To simply call Susan Rubin an artist doesn’t really get into her niche. She works mainly in colored pencil, but she isn’t merely a draftswoman, either. Rubin employs an amalgam of color theory, scientific research, sensitivity and an educated love of the delicate beauty of the botanical world to create subtly refined renderings that go beyond the boundaries of illustration. And that brings us back to our first descriptor: artist. She’s definitely an artist, and a self-made one at that, who’s made a career out of drawing flowers — magnificently.
But Rubin, a longtime member of Denver’s Spark co-op and a former botanical illustration instructor at the Denver Botanic Gardens, is also a student of the world, a traveler always looking onward, who chooses to share her skills, her outlook and an affinity for places like Monet’s garden in Giverny with students and art lovers alike.
How did that happen? Let her tell you in her own words as she answers the Colorado Creatives questionnaire.
Westword: What (or who) is your creative muse?
Susan Rubin: The obvious answer for a botanical artist would be “flowers.” It's really more than that, though. It is the rhythms and constancy of the seasons and the immutable forces of nature that transcend human distractions and interference like politics, pandemics and even progress. I am endlessly inspired by the scientific details that make a seed germinate, turn a petal blue or cause an insect to pollinate a certain plant.
Which three people, dead or alive, would you like to invite to your next party, and why?
Maria Sibylla Merian: In 1699 and newly divorced, she embarked on a purely scientific journey to Surinam to document and illustrate insects and plants. I admire her moxie.
Joseph Albers: The Bauhaus colorist whose Interaction of Color inspired my study of color theory and application in the 1970s and informs my work every day.
Dorothy Parker: Obviously Dorothy Parker. Her acerbic wit and droll observations would light up any party.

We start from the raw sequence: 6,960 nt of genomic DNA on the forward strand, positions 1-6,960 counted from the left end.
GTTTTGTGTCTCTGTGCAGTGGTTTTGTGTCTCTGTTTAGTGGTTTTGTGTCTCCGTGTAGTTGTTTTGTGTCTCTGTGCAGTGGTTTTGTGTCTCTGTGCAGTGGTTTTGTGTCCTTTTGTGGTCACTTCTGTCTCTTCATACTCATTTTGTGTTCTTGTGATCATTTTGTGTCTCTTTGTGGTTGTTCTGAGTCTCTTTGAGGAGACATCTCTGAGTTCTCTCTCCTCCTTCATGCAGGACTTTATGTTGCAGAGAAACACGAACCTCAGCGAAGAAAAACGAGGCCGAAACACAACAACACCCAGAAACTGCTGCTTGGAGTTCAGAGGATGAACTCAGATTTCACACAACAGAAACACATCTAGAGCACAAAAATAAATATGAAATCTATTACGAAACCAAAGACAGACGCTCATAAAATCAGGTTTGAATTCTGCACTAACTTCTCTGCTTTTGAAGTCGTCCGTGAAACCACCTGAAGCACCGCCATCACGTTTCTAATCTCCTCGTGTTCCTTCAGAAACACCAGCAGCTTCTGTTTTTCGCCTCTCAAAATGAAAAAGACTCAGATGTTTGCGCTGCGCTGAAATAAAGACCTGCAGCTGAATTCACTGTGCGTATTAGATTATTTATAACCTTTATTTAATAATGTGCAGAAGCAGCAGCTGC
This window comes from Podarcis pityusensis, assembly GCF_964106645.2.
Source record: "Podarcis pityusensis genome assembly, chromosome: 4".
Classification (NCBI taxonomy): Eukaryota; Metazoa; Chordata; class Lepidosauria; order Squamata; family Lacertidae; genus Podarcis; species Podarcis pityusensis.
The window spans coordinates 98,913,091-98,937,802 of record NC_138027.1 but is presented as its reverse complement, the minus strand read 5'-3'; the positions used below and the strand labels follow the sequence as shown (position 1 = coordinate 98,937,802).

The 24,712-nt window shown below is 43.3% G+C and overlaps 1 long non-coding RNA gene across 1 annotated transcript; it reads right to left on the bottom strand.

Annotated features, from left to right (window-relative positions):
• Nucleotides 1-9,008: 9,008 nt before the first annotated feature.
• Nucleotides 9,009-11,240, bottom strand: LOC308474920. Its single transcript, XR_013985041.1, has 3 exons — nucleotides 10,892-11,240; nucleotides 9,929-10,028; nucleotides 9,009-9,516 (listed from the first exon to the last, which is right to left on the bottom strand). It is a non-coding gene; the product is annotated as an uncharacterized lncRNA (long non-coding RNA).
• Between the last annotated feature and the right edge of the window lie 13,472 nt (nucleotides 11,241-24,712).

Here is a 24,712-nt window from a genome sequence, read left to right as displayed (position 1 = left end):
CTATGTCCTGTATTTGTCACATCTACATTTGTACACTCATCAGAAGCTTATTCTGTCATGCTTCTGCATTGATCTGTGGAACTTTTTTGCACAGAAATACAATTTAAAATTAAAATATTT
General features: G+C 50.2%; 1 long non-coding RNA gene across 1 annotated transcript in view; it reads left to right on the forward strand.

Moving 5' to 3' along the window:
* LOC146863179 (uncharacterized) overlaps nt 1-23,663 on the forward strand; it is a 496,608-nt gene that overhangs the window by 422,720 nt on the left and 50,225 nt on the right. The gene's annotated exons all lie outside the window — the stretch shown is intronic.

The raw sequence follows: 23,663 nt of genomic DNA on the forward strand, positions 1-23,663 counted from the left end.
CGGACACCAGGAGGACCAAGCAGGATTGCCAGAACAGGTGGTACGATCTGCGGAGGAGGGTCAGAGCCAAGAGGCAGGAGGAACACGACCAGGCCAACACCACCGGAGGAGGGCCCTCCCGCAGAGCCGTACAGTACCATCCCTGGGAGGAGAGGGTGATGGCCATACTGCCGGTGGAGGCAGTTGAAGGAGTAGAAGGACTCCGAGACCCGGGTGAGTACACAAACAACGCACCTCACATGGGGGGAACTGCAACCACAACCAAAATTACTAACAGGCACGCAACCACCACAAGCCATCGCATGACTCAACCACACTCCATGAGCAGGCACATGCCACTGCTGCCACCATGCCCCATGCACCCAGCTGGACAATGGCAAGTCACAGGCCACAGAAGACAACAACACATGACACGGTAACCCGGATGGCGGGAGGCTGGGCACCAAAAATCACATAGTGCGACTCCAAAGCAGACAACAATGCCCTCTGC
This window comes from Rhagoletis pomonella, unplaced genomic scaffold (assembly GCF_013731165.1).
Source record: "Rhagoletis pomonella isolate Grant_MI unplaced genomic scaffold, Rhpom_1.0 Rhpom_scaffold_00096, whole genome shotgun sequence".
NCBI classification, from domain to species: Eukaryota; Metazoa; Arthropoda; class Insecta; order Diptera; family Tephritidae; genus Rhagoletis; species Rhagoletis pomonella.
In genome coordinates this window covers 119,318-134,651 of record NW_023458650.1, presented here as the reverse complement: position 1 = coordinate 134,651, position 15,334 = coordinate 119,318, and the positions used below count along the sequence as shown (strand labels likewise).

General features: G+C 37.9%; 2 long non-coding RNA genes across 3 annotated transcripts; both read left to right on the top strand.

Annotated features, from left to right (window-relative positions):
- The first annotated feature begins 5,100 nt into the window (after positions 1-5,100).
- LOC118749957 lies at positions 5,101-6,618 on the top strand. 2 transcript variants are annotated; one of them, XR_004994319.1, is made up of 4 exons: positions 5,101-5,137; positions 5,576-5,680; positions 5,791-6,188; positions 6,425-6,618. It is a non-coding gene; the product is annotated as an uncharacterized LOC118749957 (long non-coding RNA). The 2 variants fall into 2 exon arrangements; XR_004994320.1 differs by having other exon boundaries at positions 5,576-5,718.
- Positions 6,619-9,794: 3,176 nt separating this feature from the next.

What’s the best thing about the local creative community in your field — and the worst?
A great advantage to being a botanical artist is the relative scarcity of people in the field, making it a very appealing niche. It is also one of the worst things, as botanical art is often regarded as not quite traditional enough for the botanical illustration community and not quite experimental enough for the arts community. Though I walk that awkward line, I have been able to exhibit, teach and publish widely in both communities over the past 25 years, for which I am extremely grateful.
How about globally?
Botanical illustration is held in high regard in other parts of the world, in places like the U.K., where people are historically more connected to gardens and to plants in general. That said, there is a deep attachment to traditional illustration, which can tend to exclude my more contemporary approach and materials.
What made you pick up the art of botanical illustration in the first place?
In a 1974 botany class at Colorado College, professor Jack Carter noticed my lackluster performance and offered me a chance to redeem my lackluster grade by doing some illustrations for his upcoming book. I taught myself basic illustration skills overnight, and I was hooked. In 1989, as a student in the School of Botanical Art and Illustration at Denver Botanic Gardens, I learned actual illustration skills and launched my career.
What’s your dream project?
I am always trying to connect people to the botanical realm by drawing parallels to the thinking world. I would love to take on a residency in an inspiring landscape.
Denver (or Colorado), love it or leave it? What keeps you here — or makes you want to leave?
Denver has been my home for my entire life. I wander, but I always return. I love the city for the climate, the relaxed atmosphere and the sense of adventure inherent in the West.
Who is your favorite Colorado Creative?
Right now, Katy Tartakoff. I have immense respect for this brilliant photographer, whose engaging work spans from portraiture to nature to the night skies. Her exquisite eye and refined skills reflect her balanced and kind relationship with the world and yield images that linger with me, both visually and emotionally.
What's on your agenda now and in the coming year?
I am mounting an exhibit at Spark Gallery in April. Living Color is my response to the gray sameness of the long year of quarantine. It’s a meditation on color, life and renewal. I am showing with superb collage artist Janice McDonald and sculptor Lydia Brokaw.
I am also teaching online classes for now and hoping for a return to in-person workshops by summer’s end. While waiting out the pandemic in my studio, I am making plans to get back to France.
Who do you think will (or should) get noticed in the local arts community in the coming year?
Artists who draw. Though often viewed as preparatory work for a “better” medium, drawing is at the foundation of most good art. There is stunning observational work being done in Denver right now.
Living Color, a solo exhibition of botanical art by Susan Rubin, opens Thursday, April 1, at Spark Gallery, 900 Santa Fe Drive, and runs through April 25. Also showing: Janice McDonald, Moment/um, and Lydia Brokaw, Radically Rebuilt Reclaimed Recreated Ridiculous Rubbish.